Impressions from China

Anyone who has recently visited China cannot help but be impressed by the industrial powerhouse it has become. In fact, China's demands for fuel and raw materials to satisfy its burgeoning industrial growth have led to many of the shortages and higher pri

Anyone who has recently visited China cannot help but be impressed by the industrial powerhouse it has become. In fact, China's demands for fuel and raw materials to satisfy its burgeoning industrial growth have led to many of the shortages and higher prices that the U.S. industry has seen in recent months. Whether steel, copper, cement, or oil, there is a strong demand for these products in world markets because China is continuing to grow at annual rates approaching 10%.

Having visited China regularly over the past 15 years, I can attest that the rate of change is mind-boggling. The narrow, bicycle-filled roads of a decade ago have given way to wide streets and highways choked with automobiles. Cities such as Beijing, Shanghai, and Guangzhou now have mile after mile of newly constructed high-rises, many not even occupied but being held as speculative investments.

Even more striking, from the point of view of U.S. manufacturers, are the miles of new industrial parks, filled with modern factories. These facilities are not turning out products with primitive handheld tools, nor are they dependent on an unending pool of cheap labor.

Rather, what the AMT Board of Directors saw as they toured these factories were efficient assembly lines using modern machine tools and production equipment, effectively managed by well-schooled individuals. In one machine tool plant we saw, one-third of the employees were engineers working on modern computers with recent CAD/CAM programs.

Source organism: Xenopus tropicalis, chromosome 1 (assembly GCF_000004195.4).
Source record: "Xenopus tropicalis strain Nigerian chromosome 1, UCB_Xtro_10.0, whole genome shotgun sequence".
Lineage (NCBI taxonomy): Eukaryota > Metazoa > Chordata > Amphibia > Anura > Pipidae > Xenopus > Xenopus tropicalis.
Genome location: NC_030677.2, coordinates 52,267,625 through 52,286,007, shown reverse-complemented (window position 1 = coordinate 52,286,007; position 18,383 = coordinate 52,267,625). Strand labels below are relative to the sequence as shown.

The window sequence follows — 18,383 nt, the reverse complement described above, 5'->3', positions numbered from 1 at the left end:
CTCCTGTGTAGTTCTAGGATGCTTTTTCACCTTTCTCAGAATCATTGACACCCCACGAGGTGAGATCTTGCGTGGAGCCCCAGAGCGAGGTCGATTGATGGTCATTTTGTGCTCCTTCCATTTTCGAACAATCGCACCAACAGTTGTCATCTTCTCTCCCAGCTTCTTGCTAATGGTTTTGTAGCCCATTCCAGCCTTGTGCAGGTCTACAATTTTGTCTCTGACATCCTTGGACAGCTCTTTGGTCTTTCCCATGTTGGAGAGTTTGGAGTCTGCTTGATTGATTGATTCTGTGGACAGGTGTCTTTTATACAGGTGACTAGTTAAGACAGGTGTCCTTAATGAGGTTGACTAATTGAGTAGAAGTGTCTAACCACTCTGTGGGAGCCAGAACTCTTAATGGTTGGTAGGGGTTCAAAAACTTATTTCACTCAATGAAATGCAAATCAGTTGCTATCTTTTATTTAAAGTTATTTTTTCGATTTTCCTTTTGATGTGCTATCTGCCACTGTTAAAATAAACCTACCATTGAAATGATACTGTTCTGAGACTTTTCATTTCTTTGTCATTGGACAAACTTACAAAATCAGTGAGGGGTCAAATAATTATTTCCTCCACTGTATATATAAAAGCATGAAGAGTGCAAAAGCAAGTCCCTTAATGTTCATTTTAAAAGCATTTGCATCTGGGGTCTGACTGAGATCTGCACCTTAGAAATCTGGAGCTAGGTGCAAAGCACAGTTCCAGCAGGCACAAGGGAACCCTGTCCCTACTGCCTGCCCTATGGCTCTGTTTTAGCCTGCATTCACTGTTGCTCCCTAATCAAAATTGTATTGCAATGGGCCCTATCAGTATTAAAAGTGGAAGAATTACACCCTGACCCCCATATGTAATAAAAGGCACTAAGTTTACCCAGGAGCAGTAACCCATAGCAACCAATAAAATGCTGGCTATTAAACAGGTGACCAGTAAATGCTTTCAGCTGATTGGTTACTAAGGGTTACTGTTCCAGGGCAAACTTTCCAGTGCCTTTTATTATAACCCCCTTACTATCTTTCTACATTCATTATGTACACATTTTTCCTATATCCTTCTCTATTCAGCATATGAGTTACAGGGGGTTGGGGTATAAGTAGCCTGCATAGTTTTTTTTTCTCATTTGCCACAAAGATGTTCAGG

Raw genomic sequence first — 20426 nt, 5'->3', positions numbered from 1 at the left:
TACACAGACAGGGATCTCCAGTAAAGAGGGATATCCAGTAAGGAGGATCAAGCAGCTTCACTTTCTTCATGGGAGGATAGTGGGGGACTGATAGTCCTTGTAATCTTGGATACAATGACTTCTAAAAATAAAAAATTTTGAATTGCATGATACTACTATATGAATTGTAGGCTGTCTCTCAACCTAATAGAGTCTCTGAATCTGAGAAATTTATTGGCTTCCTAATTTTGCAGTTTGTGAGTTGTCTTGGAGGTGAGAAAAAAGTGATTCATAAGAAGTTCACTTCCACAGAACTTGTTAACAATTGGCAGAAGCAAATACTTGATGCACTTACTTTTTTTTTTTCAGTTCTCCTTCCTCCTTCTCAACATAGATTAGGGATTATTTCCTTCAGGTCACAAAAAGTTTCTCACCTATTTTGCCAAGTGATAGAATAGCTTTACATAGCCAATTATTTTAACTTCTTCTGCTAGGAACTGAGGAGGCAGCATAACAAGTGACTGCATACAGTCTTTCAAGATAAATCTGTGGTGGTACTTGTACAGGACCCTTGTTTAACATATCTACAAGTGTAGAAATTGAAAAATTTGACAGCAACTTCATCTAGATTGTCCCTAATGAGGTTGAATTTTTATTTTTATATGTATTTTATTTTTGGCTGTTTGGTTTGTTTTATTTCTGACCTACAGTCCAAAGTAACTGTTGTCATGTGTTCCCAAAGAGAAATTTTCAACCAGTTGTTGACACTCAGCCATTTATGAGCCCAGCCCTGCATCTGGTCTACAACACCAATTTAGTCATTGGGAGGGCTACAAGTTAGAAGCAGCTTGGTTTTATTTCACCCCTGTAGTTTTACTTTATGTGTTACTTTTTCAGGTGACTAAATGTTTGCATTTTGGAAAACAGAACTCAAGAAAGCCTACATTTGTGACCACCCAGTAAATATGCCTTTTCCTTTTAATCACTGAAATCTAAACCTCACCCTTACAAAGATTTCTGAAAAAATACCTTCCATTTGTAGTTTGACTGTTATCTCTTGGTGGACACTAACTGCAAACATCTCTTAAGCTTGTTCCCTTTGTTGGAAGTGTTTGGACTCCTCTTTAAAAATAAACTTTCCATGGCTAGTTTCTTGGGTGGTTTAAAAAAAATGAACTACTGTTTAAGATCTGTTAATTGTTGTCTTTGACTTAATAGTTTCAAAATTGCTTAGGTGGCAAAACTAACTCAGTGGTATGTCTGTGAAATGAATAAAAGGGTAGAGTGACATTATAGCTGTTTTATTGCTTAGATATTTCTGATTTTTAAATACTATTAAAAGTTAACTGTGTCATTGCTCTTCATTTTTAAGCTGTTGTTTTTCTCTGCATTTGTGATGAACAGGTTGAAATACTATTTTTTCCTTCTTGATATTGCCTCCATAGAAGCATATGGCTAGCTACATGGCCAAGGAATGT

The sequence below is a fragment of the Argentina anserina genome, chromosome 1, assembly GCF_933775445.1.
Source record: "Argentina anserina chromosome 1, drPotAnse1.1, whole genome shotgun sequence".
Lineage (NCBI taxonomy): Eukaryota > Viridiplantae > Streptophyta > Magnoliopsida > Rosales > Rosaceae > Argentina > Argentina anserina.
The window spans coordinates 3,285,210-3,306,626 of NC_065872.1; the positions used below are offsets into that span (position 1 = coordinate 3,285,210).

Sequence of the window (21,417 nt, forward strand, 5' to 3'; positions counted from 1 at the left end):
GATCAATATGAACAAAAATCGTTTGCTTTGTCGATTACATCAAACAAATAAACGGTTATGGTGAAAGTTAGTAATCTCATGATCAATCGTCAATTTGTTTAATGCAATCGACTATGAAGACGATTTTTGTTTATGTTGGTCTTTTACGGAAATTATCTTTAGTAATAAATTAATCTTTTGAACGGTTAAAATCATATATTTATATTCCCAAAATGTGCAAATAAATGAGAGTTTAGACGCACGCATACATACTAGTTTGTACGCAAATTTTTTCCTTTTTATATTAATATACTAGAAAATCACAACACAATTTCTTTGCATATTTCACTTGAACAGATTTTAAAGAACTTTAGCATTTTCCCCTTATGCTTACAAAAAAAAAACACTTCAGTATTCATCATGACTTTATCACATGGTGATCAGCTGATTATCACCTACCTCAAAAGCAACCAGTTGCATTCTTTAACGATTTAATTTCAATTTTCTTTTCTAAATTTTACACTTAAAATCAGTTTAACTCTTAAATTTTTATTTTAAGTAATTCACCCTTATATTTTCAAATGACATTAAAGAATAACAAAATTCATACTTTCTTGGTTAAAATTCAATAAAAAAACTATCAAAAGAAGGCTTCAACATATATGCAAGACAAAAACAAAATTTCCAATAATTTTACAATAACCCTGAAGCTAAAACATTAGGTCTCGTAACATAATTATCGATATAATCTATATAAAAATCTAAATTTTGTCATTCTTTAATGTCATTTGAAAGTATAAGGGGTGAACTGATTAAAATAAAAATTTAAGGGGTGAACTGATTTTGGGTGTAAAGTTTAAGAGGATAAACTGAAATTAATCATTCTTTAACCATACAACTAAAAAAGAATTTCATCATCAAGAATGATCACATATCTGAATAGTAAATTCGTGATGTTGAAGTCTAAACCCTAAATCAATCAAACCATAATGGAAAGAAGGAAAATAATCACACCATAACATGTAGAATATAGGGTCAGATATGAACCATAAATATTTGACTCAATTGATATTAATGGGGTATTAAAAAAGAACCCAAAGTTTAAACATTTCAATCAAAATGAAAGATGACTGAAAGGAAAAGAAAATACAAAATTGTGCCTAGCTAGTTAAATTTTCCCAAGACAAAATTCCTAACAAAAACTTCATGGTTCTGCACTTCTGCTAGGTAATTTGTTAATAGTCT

China passed the U.S. in machine tool consumption in 2002 and will likely be more than twice as big a market in 2004, a fact that strongly indicates the rapid growth of its economy. With 1,000 new automobiles being put on the road every day in both Beijing and Shanghai, I understand General Motors' recent decision to invest $3 billion more in China over the next few years. And the aircraft industry is expanding at an equal pace. Whether or not any of these products come back into the U.S. will depend on China's continued ability to grow at the dizzying pace of the past decade.

From a U.S. perspective, manufacturers have to question our government's stance regarding China trade policy. As a large, rapidly growing market, China poses both an opportunity and a threat. The threat is obvious, with more jobs being created in Canton, China, than in Canton, Ohio. But I fear the U.S. is squandering a tremendous opportunity by pursuing shortsighted policies regarding China. For example, our export control policy prevents U.S. companies from exporting certain technologies to China. Meanwhile, the Chinese are buying their equipment from the Europeans, who do not share our view of China as a potential military threat. And though our immigration and visa policies were designed to keep potential terrorists at bay, they also serve to keep Chinese capital-equipment buyers away from our plants and tradeshows.

But most importantly, our trade and currency policies have let the Chinese gain a critical early advantage in trade and inward foreign investment. They may never relinquish that advantage when the issue is finally addressed and the Chinese currency is allowed to float in international markets as every other major currency does.

As Pogo used to say: "We have met the enemy, and he is us."

By Dr. Paul Freedenberg Vice President Government Relations AMT—The Association For Manufacturing Technology

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